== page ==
One night Alex sent me through a chat window an audio clip of a song he was composing in hopes of forming another band. “Is my voice ok?” he wrote, “I’m not too confident with it.”

The clip was hard to appreciate. He competed with volatile static, which overpowered him on occasion while cymbals crashed behind him. “I got a friend of mine to play the bass for this clip even though he’s never played the bass in his life! But the bass is easy, we just taught him the notes and he did ok.”

I gave the clip to a friend of mine to ask for a second opinion. “That’s very Punk of him, huh,” he said.  But what exactly is Punk? As of the 21st century in Puerto Rico, it’s generally associated with fashion rather than political and social ideologies, as is any subculture that has been commercialized. It’s safety pins and red checked skirts, bright hair and gauged ear lobes moving to the beat of a guitar accompanied by metal chains grazing jeans.

Alex never described himself as a punk. He was a creator, not someone looking to change the world or start complaining about social attitudes. His hair was unkempt, his face pierced, and his black converse shoes looked to be about eight years old.  Dirty and self assured – he still was not punk. His self-perception did not fit the culture. He had nothing to fight against except his own writers block.

The punk subculture in Puerto Rico was simply too nihilistic for him, and too rule-governed.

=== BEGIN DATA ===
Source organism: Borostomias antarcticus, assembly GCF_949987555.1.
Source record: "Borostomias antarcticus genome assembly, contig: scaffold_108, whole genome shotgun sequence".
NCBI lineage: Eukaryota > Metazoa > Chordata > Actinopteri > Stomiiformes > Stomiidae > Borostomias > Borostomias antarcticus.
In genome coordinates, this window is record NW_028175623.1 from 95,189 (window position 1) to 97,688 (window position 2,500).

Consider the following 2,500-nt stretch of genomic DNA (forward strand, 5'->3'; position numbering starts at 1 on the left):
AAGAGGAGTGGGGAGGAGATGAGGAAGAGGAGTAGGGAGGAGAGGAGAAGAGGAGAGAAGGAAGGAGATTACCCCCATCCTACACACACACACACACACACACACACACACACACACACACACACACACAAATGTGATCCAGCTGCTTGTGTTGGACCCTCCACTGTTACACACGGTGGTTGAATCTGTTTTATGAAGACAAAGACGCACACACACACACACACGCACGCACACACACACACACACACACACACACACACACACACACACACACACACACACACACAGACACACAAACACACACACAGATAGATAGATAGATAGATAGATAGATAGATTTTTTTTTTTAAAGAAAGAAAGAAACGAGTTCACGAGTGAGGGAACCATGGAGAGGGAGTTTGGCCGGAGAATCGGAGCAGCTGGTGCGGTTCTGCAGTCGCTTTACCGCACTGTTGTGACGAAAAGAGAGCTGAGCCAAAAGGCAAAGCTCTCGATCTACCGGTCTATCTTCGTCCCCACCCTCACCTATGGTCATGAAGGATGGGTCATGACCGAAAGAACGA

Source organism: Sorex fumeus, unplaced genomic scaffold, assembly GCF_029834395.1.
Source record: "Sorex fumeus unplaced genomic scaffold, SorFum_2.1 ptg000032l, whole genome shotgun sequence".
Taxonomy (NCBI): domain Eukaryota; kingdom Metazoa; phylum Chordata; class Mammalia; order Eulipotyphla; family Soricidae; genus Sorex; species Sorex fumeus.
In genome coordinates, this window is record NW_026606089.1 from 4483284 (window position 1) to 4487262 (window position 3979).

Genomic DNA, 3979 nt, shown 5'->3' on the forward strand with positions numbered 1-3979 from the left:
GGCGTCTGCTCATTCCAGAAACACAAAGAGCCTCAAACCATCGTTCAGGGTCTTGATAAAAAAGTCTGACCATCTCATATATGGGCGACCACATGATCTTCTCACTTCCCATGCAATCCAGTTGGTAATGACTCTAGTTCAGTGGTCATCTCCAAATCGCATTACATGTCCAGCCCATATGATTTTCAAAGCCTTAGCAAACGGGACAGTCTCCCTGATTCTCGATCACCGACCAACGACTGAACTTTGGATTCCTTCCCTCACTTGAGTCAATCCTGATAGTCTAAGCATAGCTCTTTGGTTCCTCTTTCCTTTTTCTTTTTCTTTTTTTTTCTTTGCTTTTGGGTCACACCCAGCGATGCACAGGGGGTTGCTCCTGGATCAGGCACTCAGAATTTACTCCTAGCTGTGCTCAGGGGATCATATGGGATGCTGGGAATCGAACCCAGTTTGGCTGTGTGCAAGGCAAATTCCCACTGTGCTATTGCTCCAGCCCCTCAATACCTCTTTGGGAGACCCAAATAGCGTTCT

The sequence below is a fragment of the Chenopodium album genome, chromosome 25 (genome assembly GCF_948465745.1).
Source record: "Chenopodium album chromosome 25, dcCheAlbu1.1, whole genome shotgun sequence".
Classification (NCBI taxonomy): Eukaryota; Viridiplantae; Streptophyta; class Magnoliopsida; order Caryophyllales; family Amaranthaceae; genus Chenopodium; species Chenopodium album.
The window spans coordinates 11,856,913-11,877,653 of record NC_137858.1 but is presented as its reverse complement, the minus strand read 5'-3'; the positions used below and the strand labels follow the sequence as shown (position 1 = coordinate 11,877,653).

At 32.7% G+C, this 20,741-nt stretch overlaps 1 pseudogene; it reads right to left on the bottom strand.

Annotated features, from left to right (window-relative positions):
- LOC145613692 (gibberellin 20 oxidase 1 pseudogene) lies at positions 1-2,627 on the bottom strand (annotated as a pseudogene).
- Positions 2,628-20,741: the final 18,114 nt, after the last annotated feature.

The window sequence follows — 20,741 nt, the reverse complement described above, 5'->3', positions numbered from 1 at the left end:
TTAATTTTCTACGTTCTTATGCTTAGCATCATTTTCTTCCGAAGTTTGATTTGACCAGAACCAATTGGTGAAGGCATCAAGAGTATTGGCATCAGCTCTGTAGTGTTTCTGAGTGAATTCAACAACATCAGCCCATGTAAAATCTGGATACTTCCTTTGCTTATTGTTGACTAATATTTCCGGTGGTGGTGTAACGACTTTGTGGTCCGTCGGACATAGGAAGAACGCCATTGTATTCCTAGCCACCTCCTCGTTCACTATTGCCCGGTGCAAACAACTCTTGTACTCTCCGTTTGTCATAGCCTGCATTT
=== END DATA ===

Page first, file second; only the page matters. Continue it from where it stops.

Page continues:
Another acquaintance and hater of the subculture agreed and clearly pointed out the problem. “Punks are too obsessed with rules and who is a ‘poser.’ It’s like they are in the 10th grade still. They hate each other because they don’t all think the same and look the same. They’re cocky. They think they are superior to anyone else and they falsely label others and even artists. They have a million subcategories for their small group and they try to impose their beliefs on everyone. It’s like they are a separate political division!”

Miguel disagrees. “Punk is based on emotions, it’s expressing what you wish to express, be it atheism, socialism… as a group, punks follow similar standards but they try their best to be unique. They like the music’s nature and identify with what a band expresses and their way of expressing it, generally through chaotic screaming. There is a rejection of the system and anything that controls or has power over others and tells them what to do. But no one seems to be able to do anything or feel the need to do anything about this though. It’s a ‘no hope’ kind of culture. It’s too big of a job for them. They try in their way to spread consciousness and live and feel like they are fighting back, but they won’t do anything big,” says Miguel.